The concept of post-exploitation is a skill that few get to practice on a regular basis, but in engagements, it's a core task that needs to be performed in the limited margins around tests. Pivoting is a matter of knowledge of operating systems and protocols that allow the hacker to bounce from machine to machine. Both of these skills help a tester to work out the extent of a vulnerability and better understand and articulate the risk associated with it. Consequently, it's important for scenarios to be created for testers to develop them. This can be performed in numerous ways as shown in the following list:
The first example is providing a method of privilege escalation and making the flag only accessible to an administrative user. It's not hard to find software with privilege escalation vulnerabilities present as they are often ignored due to not being network accessible. Meterpreter will provide privilege escalation for the uninitiated, and bespoke methods can be used by the more skilled testers. To make it even simpler or possible in a case where a shell is limited, provide admin credentials in saved e-mails or files, and a legitimate method of authentication. This will show testers that exploitation isn't the aim of a test, as some may think, but discovering the associated risk. (If you need an easy sell, taunt anyone resting on their laurels with the age old phrase: "Got root?")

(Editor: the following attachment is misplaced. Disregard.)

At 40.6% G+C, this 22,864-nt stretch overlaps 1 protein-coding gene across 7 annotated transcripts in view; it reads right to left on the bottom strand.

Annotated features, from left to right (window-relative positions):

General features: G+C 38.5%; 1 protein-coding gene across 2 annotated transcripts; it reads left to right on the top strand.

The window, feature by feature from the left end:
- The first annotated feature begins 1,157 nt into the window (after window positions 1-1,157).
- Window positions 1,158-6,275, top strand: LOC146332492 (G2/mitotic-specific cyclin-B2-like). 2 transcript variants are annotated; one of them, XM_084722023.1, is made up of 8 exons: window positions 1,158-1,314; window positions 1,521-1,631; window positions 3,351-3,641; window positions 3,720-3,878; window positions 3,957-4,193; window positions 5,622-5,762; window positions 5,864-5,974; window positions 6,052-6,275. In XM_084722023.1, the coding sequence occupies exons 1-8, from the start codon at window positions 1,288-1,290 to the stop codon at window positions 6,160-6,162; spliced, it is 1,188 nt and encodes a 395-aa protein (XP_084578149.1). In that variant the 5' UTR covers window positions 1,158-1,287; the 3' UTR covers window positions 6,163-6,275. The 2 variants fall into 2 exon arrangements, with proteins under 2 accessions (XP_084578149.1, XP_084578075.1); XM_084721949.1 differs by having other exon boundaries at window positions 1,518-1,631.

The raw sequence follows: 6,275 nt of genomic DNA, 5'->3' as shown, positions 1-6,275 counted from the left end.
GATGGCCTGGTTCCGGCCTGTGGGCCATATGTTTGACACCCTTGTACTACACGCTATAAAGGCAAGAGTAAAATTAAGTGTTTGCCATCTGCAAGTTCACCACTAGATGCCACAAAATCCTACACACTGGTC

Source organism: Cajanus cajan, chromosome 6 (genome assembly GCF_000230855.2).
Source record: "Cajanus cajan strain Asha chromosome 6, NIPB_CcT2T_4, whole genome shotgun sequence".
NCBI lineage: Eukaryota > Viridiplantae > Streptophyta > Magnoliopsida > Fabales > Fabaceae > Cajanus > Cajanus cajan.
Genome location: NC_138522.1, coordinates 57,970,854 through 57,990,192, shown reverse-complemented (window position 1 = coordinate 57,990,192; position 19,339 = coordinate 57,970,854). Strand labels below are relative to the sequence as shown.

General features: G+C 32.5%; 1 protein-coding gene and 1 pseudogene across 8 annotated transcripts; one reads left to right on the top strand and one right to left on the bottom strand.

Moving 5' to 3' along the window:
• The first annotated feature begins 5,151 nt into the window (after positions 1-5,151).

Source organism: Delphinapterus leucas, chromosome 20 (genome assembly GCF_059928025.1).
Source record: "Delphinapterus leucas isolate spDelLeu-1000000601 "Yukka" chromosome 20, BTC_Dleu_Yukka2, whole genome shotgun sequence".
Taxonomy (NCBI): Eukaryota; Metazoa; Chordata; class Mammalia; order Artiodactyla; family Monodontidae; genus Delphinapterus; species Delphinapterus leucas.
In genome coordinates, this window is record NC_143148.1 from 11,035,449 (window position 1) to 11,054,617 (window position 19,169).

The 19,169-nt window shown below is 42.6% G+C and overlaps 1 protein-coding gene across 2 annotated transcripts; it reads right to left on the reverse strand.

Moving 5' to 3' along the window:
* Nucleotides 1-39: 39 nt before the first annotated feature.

A second method is providing a secondary stage to the scenario resulting from things taken from the device. The application of cryptographic tools or scenarios detailed later in Chapter 5, Cryptographic Projects, will present extra challenges to even the most skilled testers. Hunting through an operating system for relevant details, keys, or snippets of information potentially describing the method used, or the method to be used, can be an engaging and educating experience.
Pivoting through providing credentials for other devices, certificates, or SSH keys can allow you to chain scenarios together, making a more realistic scenario. Though most clients will be reluctant to allow testers full access to their networks, they will often be curious about the risk an exposed service provides and provide an exemption for these circumstances. The last thing you want to happen here is for your tester to balk at the thought.
The final option encourages the tester to attempt to install their tools on the compromised machine to enable further testing. This is the true meaning of pivoting in a Subvert, Upgrade, Subvert (Su-Su) cycle (this is a joke more entertaining, marginally, for Linux users).